Kapampangan Identity

On a supposedly full day, while having my morning coffee under my macopa tree, my fingers typed “Tantingco, Kapampangan” on Google. I guess, in an unconscious way, I wanted to reread Robby Tantingco’s past Peanut Gallery articles about Kapampangans because in a few days, I’ll be starting the process of establishing a residence away from Indung Kapampangan.

I fell in love with the sea. If it weren’t for that large body of water which is just but a few steps away from the family’s residential lot, that province will not have captured my fascination.

I never tire of hearing the crashing of the waves on the shore. But I constantly longed for the sound of the Kapampangan language.

I never tire of staring at the vast expanse of the water. But I constantly longed for a glimpse of Mount Arayat.

I wasn’t born here thus Pampanga is not my Indung Ibatan (land of birth). I did not grow up here thus it is not my Indung Tibuan (land where one grew up). I started to learn the language during my late teens thus it is not my Amanung Sisuan (suckled language/mother tongue).

But I am Kapampangan. My heart and my soul is Kapampangan. Reading the written Kapampangan and reading about Kapampangans and Pampanga makes my heart swell with love and pride. Always.

I am not very fluent in Kapampangan and my thought processes are mostly still stuck in English but the desire to fully express myself using the Kapampangan language is always uppermost which results in my code mixing for I oftentimes find myself not knowing the appropriate words in Kapampangan that will fully convey what the English words that my brain comes up with.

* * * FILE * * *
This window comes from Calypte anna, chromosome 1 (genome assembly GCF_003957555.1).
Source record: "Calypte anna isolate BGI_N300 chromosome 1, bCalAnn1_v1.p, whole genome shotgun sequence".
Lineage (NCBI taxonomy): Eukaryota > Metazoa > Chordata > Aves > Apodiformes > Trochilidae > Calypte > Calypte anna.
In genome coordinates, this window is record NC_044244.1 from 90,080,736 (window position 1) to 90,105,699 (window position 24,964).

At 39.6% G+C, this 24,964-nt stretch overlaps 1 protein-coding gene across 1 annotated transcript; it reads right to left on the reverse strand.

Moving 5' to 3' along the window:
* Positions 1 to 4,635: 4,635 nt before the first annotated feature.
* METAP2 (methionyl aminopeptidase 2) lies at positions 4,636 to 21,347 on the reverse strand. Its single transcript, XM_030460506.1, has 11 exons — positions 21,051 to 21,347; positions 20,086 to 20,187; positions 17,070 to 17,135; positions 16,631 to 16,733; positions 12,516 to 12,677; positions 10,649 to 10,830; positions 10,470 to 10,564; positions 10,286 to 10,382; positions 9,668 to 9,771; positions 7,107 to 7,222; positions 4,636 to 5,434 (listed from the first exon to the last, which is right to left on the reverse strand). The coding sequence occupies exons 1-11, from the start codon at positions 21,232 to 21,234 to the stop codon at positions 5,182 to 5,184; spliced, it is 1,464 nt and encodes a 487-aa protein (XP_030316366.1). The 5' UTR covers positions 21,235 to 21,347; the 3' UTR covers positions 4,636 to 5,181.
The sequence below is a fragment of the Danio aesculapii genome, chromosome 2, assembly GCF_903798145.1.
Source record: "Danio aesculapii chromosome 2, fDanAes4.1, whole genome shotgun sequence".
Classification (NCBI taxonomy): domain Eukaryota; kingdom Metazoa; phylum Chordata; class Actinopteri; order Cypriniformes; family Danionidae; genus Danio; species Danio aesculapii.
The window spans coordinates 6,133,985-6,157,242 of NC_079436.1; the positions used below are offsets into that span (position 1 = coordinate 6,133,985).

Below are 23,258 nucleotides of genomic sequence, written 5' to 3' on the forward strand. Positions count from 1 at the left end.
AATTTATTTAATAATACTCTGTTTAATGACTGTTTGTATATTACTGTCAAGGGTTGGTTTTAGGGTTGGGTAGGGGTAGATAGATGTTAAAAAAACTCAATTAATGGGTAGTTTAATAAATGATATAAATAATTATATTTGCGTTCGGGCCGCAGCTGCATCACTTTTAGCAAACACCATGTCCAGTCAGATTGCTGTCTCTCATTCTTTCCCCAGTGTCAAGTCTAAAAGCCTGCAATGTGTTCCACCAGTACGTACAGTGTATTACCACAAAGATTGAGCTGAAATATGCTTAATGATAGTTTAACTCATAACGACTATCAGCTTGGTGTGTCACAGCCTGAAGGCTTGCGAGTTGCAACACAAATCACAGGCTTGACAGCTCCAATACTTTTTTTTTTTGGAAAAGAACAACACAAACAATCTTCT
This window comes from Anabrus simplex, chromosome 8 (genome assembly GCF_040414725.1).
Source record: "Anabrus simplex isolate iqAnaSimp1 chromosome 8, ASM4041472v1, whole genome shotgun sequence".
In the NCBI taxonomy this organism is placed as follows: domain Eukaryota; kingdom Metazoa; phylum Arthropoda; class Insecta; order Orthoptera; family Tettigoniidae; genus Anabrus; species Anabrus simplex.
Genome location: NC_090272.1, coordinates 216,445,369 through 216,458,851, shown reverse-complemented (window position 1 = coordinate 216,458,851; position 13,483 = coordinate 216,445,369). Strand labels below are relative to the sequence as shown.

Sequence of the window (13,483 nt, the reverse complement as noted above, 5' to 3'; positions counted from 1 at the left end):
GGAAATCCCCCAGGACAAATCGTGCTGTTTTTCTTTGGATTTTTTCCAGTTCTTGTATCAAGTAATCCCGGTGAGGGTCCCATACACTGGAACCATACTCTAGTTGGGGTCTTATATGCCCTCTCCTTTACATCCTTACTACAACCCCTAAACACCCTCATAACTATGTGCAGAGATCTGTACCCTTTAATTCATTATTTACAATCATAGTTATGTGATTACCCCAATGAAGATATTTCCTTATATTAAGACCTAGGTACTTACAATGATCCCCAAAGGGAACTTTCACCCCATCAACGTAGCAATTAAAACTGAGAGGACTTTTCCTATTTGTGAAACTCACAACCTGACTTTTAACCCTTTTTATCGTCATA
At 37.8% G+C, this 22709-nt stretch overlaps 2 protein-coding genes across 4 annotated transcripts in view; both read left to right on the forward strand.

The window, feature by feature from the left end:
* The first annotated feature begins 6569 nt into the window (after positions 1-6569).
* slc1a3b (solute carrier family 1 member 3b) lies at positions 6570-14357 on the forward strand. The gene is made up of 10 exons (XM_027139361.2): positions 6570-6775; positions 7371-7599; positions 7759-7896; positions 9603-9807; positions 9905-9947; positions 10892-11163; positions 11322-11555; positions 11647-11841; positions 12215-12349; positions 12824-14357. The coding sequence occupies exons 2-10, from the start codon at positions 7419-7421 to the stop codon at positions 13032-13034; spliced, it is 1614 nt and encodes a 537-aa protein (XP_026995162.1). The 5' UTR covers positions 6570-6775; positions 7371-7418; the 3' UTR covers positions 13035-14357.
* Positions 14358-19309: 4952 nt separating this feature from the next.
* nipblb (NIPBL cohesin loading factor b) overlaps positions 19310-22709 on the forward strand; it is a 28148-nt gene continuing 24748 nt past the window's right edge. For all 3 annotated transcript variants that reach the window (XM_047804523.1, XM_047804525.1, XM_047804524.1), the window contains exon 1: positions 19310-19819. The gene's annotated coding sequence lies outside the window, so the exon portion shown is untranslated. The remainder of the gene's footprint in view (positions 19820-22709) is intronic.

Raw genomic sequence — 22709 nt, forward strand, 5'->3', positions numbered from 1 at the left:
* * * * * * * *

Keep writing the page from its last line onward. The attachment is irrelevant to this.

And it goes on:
I know and I feel that I will never be seen or accepted as a real Kapampangan by real Kapampangans. I do not really belong. I am simply someone who came here, lived here, built a family here, and learned the language. I guess some may say it doesn’t matter but in my hearts of hearts, I still get hurt during those instances of intended or unintended ‘snubs.’

More than half of my life I have spent cradled in the arms of Indung Kapampangan but I still am referred to by some as “Itang Tagalug a mapaninglis.” I only said ‘”thanks” after I received what I was buying plus my change from the store owner. It happened more than two decades ago. It happened during my first few weeks in this province.

It hurts when I am still addressed in Tagalog even if I reply to them in complete Kapampangan sentences. And when I use a Kapampangan word that has been dropped in modern everyday use in lieu of a Tagalog word that has been adapted to sound like Kapampangan, I get strange looks and told off in using such a deep word.

Those instances make me question my own love for their Amanung Sisuan. Who am I to care more for their language? It hurts more and makes me question myself more when things like that happen and the participants are people who are close to me and I consider family.

Tantingco said in one of his articles, “Kapampangan is a cultural, not political, term. You can’t call yourself Kapampangan just because you vote in Pampanga or you pay your taxes in Pampanga. You are Kapampangan because that’s what you are and what your ancestors were, regardless of the historical circumstances that rearranged the borders of the province and separated you from it.”

I am Kapampangan because that is what I feel I am. I am Kapampangan because Pampanga is my home. I am Kapampangan because I carry the blood of my maternal grandfather who was a full-blooded Kapampangan. I am Kapampangan no matter where I may go or whatever language I may use or what the majority of my blood is.

Pusu’t caladdua cu, Capampangan cu. (In my heart and in my soul, I am Kapampangan.

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